Mazda continues to defuse the argument that Japanese cars necessarily look alike, discounting the 626. Consider the rest of the range: MX-3 eyecatching, if underpowered; MX-6 ditto; MX-5 there’s nothing wrong with resembling a ’60s Elan; RX-7 wonderful retro treat if you can tolerate the frequent fuel stops; Xedos daft name, but two competitive and distinctive saloons, particularly in the case of the Xedos 9.
And now there’s the latest generation 323, the five-door example of which looks like nothing else on earth. It stands squat and aggressive, with an unusually low roofline. It is very, very different to the three and four-door bodies which also carry 323 badging, although at least three people who came across it during our tenure persisted in lowering the front seats to load things including small children into the back. None appeared to notice that it had rear doors. From a distance, it certainly has the appearance of a three-door sports hatch.
The 323F (Fastback) is available with a choice of two engines: an all-new, 89 bhp, 16-valve, 1.5-litre four-cylinder, which replaces the old 1.6, or, as tested here, the 146 bhp, 24v, 2.0 V6 that has previously seen service in the smaller Xedos. It is a delightful engine, impressively smooth all the way to its 6000 rpm peak, yet with a pleasing, throaty tone when pushed. All it lacks is a little lowto mid-range torque (the modest 135 lb ft peak is at 5000 rpm).
While its external appearance may be distinctive, the interior will be very familiar. All Japanese manufacturers tend to produce cabins in a similar way, and the result is inevitably user-friendly but sterile. The 323 is no exception: masses of buttonoperated standard equipment (which you would expect for £17,495) amidst a sea of 85 per cent recyclable plastic. Really, you could be in almost any modern car. It is, of course, clinically efficient. Everything is logically sited, and it all works. Of more importance, the gearchange is light but precise, the brakes progressive and strong. The principal dynamic flaw is the steering, which has been designed with parking in mind and little else. On the move, it is totally devoid of feel at any speed.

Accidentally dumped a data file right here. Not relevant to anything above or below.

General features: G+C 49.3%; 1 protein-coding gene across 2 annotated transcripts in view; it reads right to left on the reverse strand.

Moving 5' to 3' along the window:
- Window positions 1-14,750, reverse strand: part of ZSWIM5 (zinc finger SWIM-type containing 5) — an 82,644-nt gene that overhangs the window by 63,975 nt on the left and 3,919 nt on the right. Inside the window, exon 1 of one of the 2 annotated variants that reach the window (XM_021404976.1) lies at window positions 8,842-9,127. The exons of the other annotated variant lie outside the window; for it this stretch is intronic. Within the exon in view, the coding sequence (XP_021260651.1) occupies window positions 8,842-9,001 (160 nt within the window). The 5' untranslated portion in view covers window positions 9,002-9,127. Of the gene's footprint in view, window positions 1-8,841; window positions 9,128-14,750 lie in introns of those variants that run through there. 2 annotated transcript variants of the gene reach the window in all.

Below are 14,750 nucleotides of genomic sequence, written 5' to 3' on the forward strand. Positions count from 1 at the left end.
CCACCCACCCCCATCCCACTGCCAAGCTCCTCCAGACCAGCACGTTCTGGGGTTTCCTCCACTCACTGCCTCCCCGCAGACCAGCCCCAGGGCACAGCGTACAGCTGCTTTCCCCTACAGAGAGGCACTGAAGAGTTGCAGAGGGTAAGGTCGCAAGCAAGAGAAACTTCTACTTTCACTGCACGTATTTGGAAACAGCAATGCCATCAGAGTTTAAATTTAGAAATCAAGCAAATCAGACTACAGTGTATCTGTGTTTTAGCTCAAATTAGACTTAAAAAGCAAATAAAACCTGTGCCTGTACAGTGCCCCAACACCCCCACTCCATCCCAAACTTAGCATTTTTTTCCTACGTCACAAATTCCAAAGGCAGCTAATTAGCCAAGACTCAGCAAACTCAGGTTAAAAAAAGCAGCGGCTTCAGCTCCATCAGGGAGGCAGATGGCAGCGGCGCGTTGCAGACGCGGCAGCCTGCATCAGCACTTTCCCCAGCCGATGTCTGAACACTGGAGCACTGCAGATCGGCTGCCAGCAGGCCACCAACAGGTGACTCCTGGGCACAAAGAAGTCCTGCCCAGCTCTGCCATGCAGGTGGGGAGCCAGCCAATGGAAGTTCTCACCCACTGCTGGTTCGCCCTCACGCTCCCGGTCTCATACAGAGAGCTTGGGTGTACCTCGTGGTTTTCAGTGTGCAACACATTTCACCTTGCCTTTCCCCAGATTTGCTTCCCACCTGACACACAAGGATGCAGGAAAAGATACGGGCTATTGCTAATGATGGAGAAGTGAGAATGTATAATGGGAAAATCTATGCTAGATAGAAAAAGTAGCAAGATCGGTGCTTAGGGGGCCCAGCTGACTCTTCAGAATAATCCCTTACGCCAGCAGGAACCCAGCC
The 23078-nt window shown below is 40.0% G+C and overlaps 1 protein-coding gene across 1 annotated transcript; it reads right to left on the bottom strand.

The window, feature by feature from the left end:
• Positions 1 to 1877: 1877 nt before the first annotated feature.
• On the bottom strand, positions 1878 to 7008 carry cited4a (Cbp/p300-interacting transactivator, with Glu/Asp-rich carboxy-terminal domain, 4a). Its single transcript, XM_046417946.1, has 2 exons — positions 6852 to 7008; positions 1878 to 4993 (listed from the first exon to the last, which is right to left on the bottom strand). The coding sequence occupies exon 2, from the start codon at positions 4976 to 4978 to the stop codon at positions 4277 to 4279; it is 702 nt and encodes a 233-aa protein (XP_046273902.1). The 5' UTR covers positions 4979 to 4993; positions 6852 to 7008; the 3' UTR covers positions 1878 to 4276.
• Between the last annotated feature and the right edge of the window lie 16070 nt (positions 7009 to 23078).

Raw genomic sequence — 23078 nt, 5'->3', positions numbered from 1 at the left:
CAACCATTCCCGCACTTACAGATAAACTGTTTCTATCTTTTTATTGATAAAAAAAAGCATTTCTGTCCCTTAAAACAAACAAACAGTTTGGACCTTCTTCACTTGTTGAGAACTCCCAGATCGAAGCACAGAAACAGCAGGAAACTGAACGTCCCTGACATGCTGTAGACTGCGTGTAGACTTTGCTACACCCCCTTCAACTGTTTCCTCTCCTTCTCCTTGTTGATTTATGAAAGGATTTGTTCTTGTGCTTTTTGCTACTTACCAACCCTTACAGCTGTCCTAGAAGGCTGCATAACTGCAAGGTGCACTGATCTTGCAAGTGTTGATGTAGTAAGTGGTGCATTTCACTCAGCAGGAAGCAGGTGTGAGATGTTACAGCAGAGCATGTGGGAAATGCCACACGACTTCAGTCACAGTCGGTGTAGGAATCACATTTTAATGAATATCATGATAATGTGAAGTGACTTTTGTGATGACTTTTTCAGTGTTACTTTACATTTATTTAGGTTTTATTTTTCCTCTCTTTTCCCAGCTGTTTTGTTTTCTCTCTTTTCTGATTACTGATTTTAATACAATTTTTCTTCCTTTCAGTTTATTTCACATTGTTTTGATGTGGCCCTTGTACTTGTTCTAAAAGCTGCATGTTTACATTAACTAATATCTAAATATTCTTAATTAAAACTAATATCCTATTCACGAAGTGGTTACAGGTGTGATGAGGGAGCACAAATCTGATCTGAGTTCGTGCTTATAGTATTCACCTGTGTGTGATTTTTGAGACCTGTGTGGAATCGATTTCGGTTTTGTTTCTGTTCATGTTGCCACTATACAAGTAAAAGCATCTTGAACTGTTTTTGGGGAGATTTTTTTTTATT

The ride is compliant in all circumstances, and the handling is just what you would expect: neutral with a hint of understeer, which builds up in conjunction with your corner entry speed.
Mazda quotes a top speed of just under 130 mph, and 0-60 mph acceleration in a shade under 9.0s. Standard equipment includes twin airbags, seatbelt pretensioners, ABS and remote central locking.
Given its standard equipment, its performance, its potential to return the best part of 30 mpg (a hard weekend’s use yielded 28) and its capacity to absorb five adults plus luggage, the 323F represents a reasonable slab of car for the money. That we should be grateful simply for its alternative looks is yet another sign of how character continues to fade ever further away from the mass production car market, with one or two honourable exceptions. S.A.
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